'Text me when you get home'.
Every woman you know has sent this or received this at one point in their life. It looks innocent, a caring friend reaching out to ensure you get home safe, but women across the world have begun to use the text as a rallying cry for an end to gendered violence.
An Instagram post using a screenshot of the message has gone viral in the wake of the murder of Sarah Everard, a UK woman who was murdered walking home in South London.
Sarah's murder has prompted an outpouring of grief and anger across England and the world, while in Australia, recent allegations of rape inside parliament house have intensified the outrage.
The text message has been used as a chilling reminder of where the culture is at, beautifully articulated by personal trainer Lucy Mountain, who shared the viral Instagram post that has racked up almost 3 million likes in a matter of days, with millions sharing the image to their own social media accounts as an act of protest.
"I don’t even know how to word this because I feel like my words can’t do justice to how many women are feeling right now," Lucy began the post. "I haven’t been able to stop thinking about Sarah Everard and how a woman was not allowed to walk home. It’s unbearable."
"I’ve also felt a deep sense of connection between myself and other women this week," she continued.
"I’ve had conversations about how being hyper-conscious of our safety is just something we’ve done throughout our entire lives. The deep sense of connection is one of fear."
"We have all shared our live locations.
"We have all changed our shoes.
"We have all held our keys between our fingers.
"We have all made phone calls, both real and fake.
"We have all tucked our hair inside our coats.
"We have all ran down dark roads.
"We have all theorised our escape routes."
Lucy went on to point out that these actions don't even feel like 'special safety tools', rather ingrained behaviour, and called on men to consider the part they part in this culture.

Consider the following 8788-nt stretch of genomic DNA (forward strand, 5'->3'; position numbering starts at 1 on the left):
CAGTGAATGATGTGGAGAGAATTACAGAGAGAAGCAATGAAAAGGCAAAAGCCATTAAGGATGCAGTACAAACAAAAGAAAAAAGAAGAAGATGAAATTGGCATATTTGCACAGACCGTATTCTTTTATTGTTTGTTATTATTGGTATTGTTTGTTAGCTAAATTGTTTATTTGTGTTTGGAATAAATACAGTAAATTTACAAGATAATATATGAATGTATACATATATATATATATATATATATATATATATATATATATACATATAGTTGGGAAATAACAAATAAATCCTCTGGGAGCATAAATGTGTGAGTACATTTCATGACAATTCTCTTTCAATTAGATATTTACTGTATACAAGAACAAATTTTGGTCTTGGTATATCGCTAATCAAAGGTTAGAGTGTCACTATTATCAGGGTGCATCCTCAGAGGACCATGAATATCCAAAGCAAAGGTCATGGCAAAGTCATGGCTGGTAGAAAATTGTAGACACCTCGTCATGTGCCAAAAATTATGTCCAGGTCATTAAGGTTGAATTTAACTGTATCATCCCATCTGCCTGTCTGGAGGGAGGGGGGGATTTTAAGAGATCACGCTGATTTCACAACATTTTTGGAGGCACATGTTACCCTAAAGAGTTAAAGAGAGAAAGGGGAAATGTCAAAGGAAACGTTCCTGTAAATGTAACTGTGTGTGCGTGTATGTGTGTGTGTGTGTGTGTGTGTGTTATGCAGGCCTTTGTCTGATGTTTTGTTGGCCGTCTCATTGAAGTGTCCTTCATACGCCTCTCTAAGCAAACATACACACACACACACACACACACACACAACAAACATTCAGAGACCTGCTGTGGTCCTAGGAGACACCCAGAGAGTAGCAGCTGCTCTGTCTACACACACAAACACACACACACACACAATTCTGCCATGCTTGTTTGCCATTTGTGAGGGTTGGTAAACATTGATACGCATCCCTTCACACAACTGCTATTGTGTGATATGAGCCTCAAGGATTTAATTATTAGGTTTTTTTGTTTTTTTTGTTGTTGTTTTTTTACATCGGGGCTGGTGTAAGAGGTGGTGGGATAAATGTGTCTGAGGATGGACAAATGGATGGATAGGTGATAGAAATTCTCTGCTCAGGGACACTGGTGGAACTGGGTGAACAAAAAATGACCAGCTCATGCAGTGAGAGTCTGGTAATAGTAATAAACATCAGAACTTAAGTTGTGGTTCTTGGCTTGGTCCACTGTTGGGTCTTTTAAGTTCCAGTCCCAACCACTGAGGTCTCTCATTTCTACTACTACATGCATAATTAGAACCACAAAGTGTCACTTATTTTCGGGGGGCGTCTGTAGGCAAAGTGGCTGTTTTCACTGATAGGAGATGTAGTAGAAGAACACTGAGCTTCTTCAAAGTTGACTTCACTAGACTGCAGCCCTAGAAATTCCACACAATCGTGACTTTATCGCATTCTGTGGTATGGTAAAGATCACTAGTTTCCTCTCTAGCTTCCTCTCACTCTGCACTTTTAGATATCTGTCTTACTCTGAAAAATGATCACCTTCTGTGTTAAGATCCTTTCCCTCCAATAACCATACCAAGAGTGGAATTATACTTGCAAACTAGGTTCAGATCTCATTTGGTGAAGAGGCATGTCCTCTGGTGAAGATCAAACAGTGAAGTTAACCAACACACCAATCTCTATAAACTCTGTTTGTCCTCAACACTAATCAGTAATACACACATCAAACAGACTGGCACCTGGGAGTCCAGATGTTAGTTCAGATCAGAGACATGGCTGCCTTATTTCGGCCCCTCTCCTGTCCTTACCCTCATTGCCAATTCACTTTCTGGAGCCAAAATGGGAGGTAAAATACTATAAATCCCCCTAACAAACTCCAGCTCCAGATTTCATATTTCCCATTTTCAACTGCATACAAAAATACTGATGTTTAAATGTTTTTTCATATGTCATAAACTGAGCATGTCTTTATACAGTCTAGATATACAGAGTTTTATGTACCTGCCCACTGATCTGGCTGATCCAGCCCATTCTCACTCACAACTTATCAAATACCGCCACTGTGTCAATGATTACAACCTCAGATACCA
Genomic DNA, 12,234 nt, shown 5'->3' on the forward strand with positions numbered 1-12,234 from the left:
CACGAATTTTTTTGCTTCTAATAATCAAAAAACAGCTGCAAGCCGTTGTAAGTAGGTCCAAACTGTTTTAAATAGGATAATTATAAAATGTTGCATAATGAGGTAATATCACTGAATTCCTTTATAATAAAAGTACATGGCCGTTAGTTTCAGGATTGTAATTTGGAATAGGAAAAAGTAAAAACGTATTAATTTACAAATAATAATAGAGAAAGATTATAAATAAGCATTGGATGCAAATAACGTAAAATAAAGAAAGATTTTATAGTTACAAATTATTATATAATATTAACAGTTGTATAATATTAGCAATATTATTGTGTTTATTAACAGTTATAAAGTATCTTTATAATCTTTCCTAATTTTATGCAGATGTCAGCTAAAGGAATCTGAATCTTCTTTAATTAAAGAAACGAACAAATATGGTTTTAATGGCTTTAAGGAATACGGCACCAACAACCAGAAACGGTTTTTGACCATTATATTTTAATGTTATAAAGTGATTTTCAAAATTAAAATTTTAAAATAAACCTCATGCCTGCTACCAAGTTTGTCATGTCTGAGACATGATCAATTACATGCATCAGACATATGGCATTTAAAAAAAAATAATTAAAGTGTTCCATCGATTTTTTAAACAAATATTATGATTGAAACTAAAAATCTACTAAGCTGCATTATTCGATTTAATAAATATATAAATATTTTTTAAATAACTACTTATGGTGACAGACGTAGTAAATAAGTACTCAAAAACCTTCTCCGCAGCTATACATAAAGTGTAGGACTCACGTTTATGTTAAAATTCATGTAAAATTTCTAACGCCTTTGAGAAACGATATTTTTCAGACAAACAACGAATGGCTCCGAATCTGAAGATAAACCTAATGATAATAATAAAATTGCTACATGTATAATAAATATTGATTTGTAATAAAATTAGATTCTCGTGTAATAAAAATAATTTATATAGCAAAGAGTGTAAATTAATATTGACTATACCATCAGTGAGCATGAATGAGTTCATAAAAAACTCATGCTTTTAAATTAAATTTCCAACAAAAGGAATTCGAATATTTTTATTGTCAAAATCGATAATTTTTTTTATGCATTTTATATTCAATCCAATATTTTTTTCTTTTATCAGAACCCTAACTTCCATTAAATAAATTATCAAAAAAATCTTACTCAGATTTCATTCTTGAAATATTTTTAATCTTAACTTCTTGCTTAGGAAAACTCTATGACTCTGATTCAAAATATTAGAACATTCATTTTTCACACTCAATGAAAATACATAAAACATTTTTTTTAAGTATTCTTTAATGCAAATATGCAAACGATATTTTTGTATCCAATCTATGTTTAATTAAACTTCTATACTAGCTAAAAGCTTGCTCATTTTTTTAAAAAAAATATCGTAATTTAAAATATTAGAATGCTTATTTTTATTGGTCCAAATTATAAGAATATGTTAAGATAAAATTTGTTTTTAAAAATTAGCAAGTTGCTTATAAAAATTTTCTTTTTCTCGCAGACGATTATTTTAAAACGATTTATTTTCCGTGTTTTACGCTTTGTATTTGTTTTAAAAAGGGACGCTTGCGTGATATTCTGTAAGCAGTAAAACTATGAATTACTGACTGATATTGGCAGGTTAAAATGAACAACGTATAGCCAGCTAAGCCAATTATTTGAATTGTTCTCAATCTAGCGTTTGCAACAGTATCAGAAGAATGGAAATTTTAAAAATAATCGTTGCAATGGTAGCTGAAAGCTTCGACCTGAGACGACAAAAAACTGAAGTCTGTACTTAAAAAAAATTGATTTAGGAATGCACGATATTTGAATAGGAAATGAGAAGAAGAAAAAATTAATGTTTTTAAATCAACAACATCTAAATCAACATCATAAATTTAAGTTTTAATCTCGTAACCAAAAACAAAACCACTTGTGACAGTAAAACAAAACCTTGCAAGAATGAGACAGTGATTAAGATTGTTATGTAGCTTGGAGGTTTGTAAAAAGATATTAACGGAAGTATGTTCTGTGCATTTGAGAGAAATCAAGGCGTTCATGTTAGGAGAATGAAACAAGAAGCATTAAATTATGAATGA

"‘Text me when you get home xxx’ is a standard procedure amongst women," she wrote. "Auto-pilot."
"I wish more men understood the fact that we cannot walk alone at night with headphones in.
"That whenever we get in Ubers, there’s the lingering thought this could be it.
"That whenever you say ‘they’re just being friendly’, you are part of the problem.
"That whenever we walk past groups of men, our heart beats a little bit faster.
"That whenever we shout back at sexual harassment in the street, we take yet another gamble at risking our safety.
"Stop harassing women.
"Stop victim-blaming women.
"And stop burdening women with the weight of other men’s actions. ⠀
"A woman should have been allowed to walk home."
Hundreds of thousands of people, women and men, took to the comments to express solidarity.
"I stand with all of you but I wish it was never needed," one person wrote. "I really hope this can change forever and it sadly we need to keep shouting for those in the back. I will also raise my voice and correct other men. We need to move forward together."
"This explains everything we feel so well," one woman wrote. "Thank you."
"Nearly cried reading this, those words were perfect but sad it was truth," another agreed.
Sarah Everard's murder
Sarah Everard, 33, was a marketing executive from South London, her family remembered her as 'bright and beautiful — a wonderful daughter and sister' in a statement released through the police.
She had just begun a new job and was seeing someone new, The New York Times reporting she was eagerly awaiting post-pandemic life.
Sarah been at a friend's house in Clapham, south London, on March 3 in the hours before she went missing while walking home.
An officer with the Metropolitan Police Department was charged with her murder and kidnapping.
Vigils were held across the world in light of the murder, though in London they descended into violent scenes after police shut down the gathering with force over its violation of coronavirus safety laws.
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